King penguins


Farthest south!

 Back

Day 20 - Macquarie Island

  Next

     This journal is constructed as one web page for each day of my journey, including the arrival day in Auckland, and the final two days, which I spent in Hobart.  I have tried to keep the picture images of a reasonable size for easy web page loading. 

To see a much larger view of (practically) any image, just left-click on the photo.

     At 2:30 a.m., we got an announcement that there was an aurora australis on display.  We have only begun to have nights, and the last couple were shrouded in clouds.  But, we had clear skies this (past) evening, and many of us hurried up to the bridge, and outside, to take it all in.

     The aurora stretched from horizon to horizon, passing overhead.  Its main section was composed of broad bands, dimly lit.  Also, there were ribbons further south - one to the east, one to the south and two to the west - that would alternate between getting brighter and dimmer.  I was most surprised by how fast it was . . . moving, or rippling across the sky.  I had thought that it would be a rather static feature (pardon the pun), but it was quite dynamic.

     There were no clouds to speak of, although we did have a half moon, and a faint glow to the west (the residual sunset?).  The stars were bright, and the constellations of Orion and Scorpius formed anchors for the aurora, on opposite sides of the sky.  The ship's GPS put us at 55º 55'.  While we were watching, we saw a couple of shooting stars.  It was far too dark to take any pictures, and by 3 a.m. it had faded quite a bit.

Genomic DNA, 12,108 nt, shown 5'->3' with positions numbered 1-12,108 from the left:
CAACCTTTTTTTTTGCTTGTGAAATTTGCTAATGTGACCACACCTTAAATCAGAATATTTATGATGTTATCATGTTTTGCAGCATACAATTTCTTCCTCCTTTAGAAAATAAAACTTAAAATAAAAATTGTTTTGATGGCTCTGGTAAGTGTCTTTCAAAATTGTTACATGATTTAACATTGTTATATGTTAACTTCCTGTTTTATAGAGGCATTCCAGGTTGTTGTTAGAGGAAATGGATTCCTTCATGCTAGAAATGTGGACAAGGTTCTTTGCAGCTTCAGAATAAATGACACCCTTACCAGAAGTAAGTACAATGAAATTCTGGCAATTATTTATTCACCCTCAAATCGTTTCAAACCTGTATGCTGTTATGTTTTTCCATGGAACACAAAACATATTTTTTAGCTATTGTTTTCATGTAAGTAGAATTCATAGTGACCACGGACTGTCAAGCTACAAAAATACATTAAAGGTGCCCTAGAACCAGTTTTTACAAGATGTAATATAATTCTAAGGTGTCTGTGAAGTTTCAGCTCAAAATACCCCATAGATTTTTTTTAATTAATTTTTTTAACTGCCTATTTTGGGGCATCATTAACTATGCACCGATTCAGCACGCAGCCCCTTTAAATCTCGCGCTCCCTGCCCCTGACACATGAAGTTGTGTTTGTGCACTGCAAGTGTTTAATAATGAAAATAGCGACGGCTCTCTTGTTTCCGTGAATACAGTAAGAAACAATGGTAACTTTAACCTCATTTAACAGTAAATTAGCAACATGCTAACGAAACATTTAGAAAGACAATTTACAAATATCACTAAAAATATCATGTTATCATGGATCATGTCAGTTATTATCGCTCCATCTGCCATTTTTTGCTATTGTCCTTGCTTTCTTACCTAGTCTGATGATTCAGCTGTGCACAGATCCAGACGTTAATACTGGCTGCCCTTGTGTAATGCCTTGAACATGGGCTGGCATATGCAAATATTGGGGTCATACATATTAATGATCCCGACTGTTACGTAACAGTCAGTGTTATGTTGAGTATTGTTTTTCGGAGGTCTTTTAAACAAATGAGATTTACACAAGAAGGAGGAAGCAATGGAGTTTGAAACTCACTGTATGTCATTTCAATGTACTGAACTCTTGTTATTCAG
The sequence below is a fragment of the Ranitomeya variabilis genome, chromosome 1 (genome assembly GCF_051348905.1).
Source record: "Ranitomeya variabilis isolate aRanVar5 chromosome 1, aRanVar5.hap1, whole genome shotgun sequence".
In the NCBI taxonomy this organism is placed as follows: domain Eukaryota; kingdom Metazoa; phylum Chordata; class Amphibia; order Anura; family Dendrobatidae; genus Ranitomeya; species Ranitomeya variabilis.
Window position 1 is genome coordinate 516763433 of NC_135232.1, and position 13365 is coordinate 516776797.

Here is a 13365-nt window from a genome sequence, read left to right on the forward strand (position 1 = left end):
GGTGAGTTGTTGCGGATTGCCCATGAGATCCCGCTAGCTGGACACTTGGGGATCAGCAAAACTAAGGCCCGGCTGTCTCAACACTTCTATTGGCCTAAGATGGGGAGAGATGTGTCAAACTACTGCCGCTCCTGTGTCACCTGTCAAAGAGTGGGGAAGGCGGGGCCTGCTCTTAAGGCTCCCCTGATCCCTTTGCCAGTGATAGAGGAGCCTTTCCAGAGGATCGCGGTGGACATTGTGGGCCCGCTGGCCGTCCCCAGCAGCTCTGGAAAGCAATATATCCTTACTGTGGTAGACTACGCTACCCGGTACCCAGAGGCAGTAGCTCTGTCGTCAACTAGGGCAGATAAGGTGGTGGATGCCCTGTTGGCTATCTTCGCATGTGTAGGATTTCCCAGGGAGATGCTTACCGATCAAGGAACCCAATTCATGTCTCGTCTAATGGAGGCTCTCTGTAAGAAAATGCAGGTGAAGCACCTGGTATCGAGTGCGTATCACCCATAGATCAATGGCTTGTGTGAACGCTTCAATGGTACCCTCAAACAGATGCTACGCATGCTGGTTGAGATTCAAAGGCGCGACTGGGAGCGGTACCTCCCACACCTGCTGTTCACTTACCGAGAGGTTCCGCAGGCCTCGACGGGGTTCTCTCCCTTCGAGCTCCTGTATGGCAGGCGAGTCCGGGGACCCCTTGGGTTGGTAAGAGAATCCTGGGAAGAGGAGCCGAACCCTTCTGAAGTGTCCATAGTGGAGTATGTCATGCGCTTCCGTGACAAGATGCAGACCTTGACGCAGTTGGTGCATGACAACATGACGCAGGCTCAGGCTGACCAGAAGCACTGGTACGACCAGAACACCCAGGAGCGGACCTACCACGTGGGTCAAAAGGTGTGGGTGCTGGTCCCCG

Despite the early morning call for the aurora, I was up before the breakfast call.  It was a beautiful, sunny, day and we are approaching Macquarie Island.  The sight is fantastic - blue skies, green cliffs, and we had a great cruise up the coast, to the research station.  All of the crew members commented that we were quite fortunate to see the island under such perfect conditions - apparently, it rains about 325 days a year here.  In fact, many of them were just as eager to take pictures with the sun brightening up the place.  [Rod, Kirsten, Jane and Nigel had worked on Macquarie Island at various points in time.]

     Along the coast, we passed a number of penguin colonies - pretty much taking up all usable space around the island.  This place is home to King penguins, as well as Gentoos and Rockhoppers.  As we passed by a King colony, at Lusitania Bay, many hundreds, if not thousands, swam around the ship and we were treated to a wonderful show.  I was surprised at how much they looked like ducks when they are swimming along on the surface.